Kilmacud Crokes are hoping over the space of eight days before the end of the month they can make history and do the club’s first senior double.

On Sunday they take on Ballyboden St Enda’s in the Dublin Senior Hurling Championship final at Parnell Park.

Then, on the bank holiday Monday (29 October), the footballers, managed by Johnny Magee and Robbie Brennan, face St Jude’s in the county decider.

Doubles in any county are rare and Dublin is no exception, partly due to the ultra-competitive nature of the big-ball game in the capital.

"No one is turned away - if someone wants to try Gaelic games they will get that chance. Our aim is to go into all our local schools and give every child a chance to play"

The last team to achieve achieve the feat was ‘Boden in 2009, who Crokes also beat in the recent football semi-final, and before that it hadn’t been done since Vincent’s in 1981.

Kilmacud are one of the biggest and most successful clubs in the country. At last count, the two-time All-Ireland champions, fielded somewhere between 130 and 140 15-a-side teams across football hurling, camogie and ladies football.

By any measure they are a super club, the type of which only really exists in and around the big cities of Ireland, most of them residing in Dublin’s suburbs.

Yet for all their size and success, Kilmacud Crokes have managed to maintain a village club feel and the set-up remains very much rooted in the local community around its Glenalbyn base across the road from the Stillorgan Shopping Centre.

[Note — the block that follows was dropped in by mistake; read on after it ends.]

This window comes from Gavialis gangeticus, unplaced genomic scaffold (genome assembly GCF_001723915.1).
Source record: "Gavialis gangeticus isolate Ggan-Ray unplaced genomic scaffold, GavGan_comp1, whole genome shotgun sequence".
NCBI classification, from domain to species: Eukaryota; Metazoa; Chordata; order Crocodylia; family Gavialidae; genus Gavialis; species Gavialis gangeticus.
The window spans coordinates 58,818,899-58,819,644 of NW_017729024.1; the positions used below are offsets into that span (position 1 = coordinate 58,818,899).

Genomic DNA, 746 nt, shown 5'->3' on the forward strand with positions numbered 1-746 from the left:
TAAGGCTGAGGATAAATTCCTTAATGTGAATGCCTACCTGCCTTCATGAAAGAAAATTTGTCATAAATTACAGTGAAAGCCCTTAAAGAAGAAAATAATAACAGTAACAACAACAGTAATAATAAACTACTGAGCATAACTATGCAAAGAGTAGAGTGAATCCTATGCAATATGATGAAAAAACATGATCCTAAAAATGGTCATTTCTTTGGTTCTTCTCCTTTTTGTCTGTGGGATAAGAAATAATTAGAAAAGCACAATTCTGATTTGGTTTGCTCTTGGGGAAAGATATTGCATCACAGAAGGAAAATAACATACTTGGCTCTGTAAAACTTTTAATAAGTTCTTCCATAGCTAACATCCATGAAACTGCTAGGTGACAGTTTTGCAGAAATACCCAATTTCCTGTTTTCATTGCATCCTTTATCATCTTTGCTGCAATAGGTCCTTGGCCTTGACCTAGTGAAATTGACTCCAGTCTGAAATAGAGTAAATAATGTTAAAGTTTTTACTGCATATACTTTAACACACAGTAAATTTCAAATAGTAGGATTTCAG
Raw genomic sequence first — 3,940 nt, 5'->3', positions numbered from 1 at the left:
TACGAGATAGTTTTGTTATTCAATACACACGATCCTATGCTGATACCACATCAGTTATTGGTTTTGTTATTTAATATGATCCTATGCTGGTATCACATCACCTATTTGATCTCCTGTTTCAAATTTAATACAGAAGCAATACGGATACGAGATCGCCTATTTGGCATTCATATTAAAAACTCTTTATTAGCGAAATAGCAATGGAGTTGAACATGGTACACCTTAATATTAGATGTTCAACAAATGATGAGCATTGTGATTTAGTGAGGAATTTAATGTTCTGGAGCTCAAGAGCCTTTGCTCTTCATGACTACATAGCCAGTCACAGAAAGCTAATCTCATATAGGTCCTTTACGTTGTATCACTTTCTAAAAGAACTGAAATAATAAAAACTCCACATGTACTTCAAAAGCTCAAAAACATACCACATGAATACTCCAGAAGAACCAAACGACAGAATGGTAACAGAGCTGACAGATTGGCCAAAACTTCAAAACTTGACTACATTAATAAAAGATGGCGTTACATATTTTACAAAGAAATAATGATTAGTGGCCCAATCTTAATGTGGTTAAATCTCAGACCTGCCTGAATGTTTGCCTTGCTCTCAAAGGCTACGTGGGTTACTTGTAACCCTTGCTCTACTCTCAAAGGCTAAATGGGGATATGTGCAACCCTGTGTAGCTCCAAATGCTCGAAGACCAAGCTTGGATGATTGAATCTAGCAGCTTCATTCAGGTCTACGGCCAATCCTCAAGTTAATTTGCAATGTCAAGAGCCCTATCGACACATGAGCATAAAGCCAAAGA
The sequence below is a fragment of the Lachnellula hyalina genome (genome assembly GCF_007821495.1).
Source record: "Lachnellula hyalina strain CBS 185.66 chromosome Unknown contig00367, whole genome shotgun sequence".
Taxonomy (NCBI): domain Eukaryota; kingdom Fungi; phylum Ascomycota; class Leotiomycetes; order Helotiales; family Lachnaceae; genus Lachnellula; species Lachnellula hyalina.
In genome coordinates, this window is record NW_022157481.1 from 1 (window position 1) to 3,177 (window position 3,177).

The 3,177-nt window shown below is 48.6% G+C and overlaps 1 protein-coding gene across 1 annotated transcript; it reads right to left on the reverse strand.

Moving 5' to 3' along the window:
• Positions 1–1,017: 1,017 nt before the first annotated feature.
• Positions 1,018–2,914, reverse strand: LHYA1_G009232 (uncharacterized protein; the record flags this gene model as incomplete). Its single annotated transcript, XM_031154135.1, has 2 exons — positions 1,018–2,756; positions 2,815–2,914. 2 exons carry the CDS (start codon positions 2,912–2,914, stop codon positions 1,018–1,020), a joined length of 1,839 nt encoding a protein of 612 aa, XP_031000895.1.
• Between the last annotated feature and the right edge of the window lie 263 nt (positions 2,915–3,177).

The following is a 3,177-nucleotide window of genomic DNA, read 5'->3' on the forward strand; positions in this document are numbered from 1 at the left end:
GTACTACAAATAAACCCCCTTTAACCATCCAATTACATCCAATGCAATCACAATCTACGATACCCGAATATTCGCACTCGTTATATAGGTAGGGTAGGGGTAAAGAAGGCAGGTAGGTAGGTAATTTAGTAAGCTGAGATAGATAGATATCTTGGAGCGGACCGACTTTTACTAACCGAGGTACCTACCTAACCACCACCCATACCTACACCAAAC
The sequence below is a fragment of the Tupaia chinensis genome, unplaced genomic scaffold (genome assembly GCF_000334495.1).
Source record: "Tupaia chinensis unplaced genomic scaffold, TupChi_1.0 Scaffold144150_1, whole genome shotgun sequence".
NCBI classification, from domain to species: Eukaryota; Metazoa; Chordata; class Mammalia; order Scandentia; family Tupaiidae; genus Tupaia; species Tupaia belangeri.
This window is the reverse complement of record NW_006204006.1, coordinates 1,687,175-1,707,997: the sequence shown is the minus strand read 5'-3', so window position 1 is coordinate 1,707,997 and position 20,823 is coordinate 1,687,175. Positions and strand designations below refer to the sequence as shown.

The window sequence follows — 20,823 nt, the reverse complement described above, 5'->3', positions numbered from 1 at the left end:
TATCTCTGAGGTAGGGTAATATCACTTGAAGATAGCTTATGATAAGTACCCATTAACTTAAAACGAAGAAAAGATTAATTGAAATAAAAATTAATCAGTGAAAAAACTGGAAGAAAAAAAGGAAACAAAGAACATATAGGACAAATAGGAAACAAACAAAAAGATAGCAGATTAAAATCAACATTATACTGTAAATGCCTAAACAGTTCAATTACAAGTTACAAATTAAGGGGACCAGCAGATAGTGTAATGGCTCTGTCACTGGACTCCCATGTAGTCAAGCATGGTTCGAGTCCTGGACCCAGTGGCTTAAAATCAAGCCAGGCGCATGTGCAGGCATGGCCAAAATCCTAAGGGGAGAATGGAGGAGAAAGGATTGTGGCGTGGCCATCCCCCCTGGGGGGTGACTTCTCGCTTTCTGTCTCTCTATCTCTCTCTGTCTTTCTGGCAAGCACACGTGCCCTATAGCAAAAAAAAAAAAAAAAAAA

Kilmacud's 1995 All-Ireland winners

Former Dublin boss Anthony Daly had a working knowledge of the club before he took over as their senior hurling manager last year.

He leads them into Sunday’s final with ‘Boden having been persuaded to stay on for double his original tenure, but his eyebrows still shot up on a number of occasions as he got to know the breadth and scale of the operation. 

"The numbers are fascinating," he said.

"Three teams in the minor championship this year. We might have two teams at Under-13 and 14 in Clarecastle when the numbers are big, or maybe at Under-21 where there’s a three-year gap, but to have that in football and hurling, it’s mad.

"I remember being in the clubhouse one night with Richie (Stakleum) and we were walking down the stairs and there was a man in his 40s, a bit younger than me, walking up the stairs and he said to us ‘well, lads’.